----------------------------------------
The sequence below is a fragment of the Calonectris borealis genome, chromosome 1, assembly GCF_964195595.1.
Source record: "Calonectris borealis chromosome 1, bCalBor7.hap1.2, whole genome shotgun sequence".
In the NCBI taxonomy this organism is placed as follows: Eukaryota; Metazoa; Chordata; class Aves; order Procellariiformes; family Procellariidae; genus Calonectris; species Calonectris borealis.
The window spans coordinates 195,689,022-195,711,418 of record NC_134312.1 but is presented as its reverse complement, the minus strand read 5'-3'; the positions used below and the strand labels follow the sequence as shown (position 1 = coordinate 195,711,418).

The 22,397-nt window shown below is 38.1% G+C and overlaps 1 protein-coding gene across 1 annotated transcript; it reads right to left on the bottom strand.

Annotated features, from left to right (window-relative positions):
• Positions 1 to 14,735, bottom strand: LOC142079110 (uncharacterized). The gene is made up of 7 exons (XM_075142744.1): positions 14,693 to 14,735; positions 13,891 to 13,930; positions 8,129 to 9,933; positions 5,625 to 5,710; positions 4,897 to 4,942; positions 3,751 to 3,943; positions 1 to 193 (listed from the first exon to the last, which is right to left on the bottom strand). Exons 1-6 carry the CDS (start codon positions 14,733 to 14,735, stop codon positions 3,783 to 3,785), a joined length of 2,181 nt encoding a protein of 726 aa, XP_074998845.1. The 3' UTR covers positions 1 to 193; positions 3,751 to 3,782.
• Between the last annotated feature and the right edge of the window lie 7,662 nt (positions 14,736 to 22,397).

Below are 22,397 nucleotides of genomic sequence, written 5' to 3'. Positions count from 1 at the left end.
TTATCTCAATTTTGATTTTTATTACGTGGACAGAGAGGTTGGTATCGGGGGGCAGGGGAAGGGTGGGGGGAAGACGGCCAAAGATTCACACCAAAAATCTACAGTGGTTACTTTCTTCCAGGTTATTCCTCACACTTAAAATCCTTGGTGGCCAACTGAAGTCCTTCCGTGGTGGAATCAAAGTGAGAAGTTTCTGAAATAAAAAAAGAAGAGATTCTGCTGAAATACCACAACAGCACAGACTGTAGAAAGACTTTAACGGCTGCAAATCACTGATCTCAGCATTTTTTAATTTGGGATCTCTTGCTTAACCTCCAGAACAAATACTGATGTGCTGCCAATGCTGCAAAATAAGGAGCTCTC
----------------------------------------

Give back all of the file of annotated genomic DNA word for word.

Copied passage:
The sequence below is a fragment of the Calonectris borealis genome, chromosome 1, assembly GCF_964195595.1.
Source record: "Calonectris borealis chromosome 1, bCalBor7.hap1.2, whole genome shotgun sequence".
In the NCBI taxonomy this organism is placed as follows: Eukaryota; Metazoa; Chordata; class Aves; order Procellariiformes; family Procellariidae; genus Calonectris; species Calonectris borealis.
The window spans coordinates 195,689,022-195,711,418 of record NC_134312.1 but is presented as its reverse complement, the minus strand read 5'-3'; the positions used below and the strand labels follow the sequence as shown (position 1 = coordinate 195,711,418).

The 22,397-nt window shown below is 38.1% G+C and overlaps 1 protein-coding gene across 1 annotated transcript; it reads right to left on the bottom strand.

Annotated features, from left to right (window-relative positions):
• Positions 1 to 14,735, bottom strand: LOC142079110 (uncharacterized). The gene is made up of 7 exons (XM_075142744.1): positions 14,693 to 14,735; positions 13,891 to 13,930; positions 8,129 to 9,933; positions 5,625 to 5,710; positions 4,897 to 4,942; positions 3,751 to 3,943; positions 1 to 193 (listed from the first exon to the last, which is right to left on the bottom strand). Exons 1-6 carry the CDS (start codon positions 14,733 to 14,735, stop codon positions 3,783 to 3,785), a joined length of 2,181 nt encoding a protein of 726 aa, XP_074998845.1. The 3' UTR covers positions 1 to 193; positions 3,751 to 3,782.
• Between the last annotated feature and the right edge of the window lie 7,662 nt (positions 14,736 to 22,397).

Below are 22,397 nucleotides of genomic sequence, written 5' to 3'. Positions count from 1 at the left end.
TTATCTCAATTTTGATTTTTATTACGTGGACAGAGAGGTTGGTATCGGGGGGCAGGGGAAGGGTGGGGGGAAGACGGCCAAAGATTCACACCAAAAATCTACAGTGGTTACTTTCTTCCAGGTTATTCCTCACACTTAAAATCCTTGGTGGCCAACTGAAGTCCTTCCGTGGTGGAATCAAAGTGAGAAGTTTCTGAAATAAAAAAAGAAGAGATTCTGCTGAAATACCACAACAGCACAGACTGTAGAAAGACTTTAACGGCTGCAAATCACTGATCTCAGCATTTTTTAATTTGGGATCTCTTGCTTAACCTCCAGAACAAATACTGATGTGCTGCCAATGCTGCAAAATAAGGAGCTCTC